Building a Dental Portfolio

Not all dental graduates will choose to pursue a residency out of dental school.

Some individuals may choose to go straight into the workforce. The route to landing a first job will depend on professional self presentation through a dental portfolio. This is regardless of whether a graduate is looking at corporate dental offices or private practice. They may be in touch with a corporate recruiter or may be conducting their own job search on websites such as Indeed. A portfolio is the bridge to landing the first associateship position.

Dental offices are taking risks when hiring graduates with limited experience. Hiring managers understand that a new grad is going to be minimally competent. Thus, the office would always rather hire someone with more years of experience unless given an explicit reason to trust that the graduate is worth betting on.

Enter the dental portfolio

Dental students should get into the practice of working on their dental portfolio, first consisting of their CVs and resumes, as soon as they enter the clinic in their third year. Attaching a photo of oneself to a resume can greatly increase the callback rate for applications. Hiring managers are accustomed to seeing a sea of resumes, but human nature wants to put a face to the name. When there is a picture attached to the resume it is more memorable and increases the applicant’s chance of getting a call.

How to make a dental portfolio

Students should also get into the habit of documenting their cases and building a dental portfolio. An applicant can demonstrate growth from dental school in the portfolio. This will help them stand out as hiring managers will see the quality of performed work. They will appreciate the applicant’s ability to walk them through a starting point, the preparation phase, and the final restorations. Not all portfolio cases must be anterior veneer cases. Clean, high resolution photos of single tooth restorations can also stand out.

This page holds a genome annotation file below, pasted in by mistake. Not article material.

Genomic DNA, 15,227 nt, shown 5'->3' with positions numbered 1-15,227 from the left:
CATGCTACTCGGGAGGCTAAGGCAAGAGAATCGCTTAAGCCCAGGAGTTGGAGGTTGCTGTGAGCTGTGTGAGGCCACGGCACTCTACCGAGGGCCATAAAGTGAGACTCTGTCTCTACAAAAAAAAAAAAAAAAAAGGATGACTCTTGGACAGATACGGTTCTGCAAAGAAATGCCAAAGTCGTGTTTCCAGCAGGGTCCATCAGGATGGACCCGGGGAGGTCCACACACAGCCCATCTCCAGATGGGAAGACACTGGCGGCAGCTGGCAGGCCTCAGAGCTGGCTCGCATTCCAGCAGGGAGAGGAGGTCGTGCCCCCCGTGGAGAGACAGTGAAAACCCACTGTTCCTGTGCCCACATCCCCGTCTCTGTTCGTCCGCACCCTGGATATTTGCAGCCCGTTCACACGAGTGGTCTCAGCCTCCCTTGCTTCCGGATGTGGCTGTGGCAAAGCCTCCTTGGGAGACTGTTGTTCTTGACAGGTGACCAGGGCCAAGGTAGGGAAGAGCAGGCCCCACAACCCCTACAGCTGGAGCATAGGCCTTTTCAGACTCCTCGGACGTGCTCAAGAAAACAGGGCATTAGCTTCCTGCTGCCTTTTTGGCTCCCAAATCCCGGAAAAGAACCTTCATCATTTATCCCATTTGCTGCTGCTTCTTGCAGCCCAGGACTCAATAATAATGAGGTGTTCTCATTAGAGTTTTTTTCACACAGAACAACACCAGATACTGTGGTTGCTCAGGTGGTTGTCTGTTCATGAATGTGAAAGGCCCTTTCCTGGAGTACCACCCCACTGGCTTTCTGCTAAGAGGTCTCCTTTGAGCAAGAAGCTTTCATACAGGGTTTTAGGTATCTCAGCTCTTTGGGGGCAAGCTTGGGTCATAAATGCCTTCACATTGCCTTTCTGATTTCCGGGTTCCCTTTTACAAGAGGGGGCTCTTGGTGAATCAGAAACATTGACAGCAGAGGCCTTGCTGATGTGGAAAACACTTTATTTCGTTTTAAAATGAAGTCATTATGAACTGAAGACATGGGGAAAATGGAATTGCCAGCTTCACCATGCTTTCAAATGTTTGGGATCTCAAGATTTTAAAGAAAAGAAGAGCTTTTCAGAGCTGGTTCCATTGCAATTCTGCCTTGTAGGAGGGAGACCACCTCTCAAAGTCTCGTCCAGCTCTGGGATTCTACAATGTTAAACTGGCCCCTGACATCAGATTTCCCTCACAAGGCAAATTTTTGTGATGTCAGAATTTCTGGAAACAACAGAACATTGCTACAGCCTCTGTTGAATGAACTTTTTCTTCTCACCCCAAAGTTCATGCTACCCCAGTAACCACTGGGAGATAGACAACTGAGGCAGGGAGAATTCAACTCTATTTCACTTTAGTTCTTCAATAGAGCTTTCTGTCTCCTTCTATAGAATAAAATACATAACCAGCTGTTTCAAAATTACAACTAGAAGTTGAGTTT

During callbacks, applicants are always going to be asked to give a background about themselves. The competitive applicant won’t talk about dentistry here, but rather about their personal interests. They will be able to tie their interests back to why they’ve applied to a particular job. The next question will be regarding the doctor’s comfort level with procedures. Are there any procedures you are not comfortable doing? Even if you answer “yes,” it is important to talk about your eagerness to establish comfort with these procedures. Also mention what you’re going to do between now and when you get the job to hone that skill.

What to include

Applicants who are comfortable with molar endo, surgical extractions, and implant restorations will always stand out. For this reason it is crucial to take the time to get comfortable with these in school if possible. These are procedures that many offices will refer out so they look for associates that can keep that production money in-house. Applicants should know how much time it takes them to complete crown preparations, endo, etc. It is harder to gauge this as a student given the interruptions between start and end of procedure. However, before graduation it will be useful to choose procedures on compliant patients and timing oneself. It will be important for an applicant to get familiar with his or her speed and try to continuously improve upon this.

Offices are looking for prepared, professional, and reliable doctors. Taking the steps outlined above will help graduates create the best dental portfolio to stand out among the rest.

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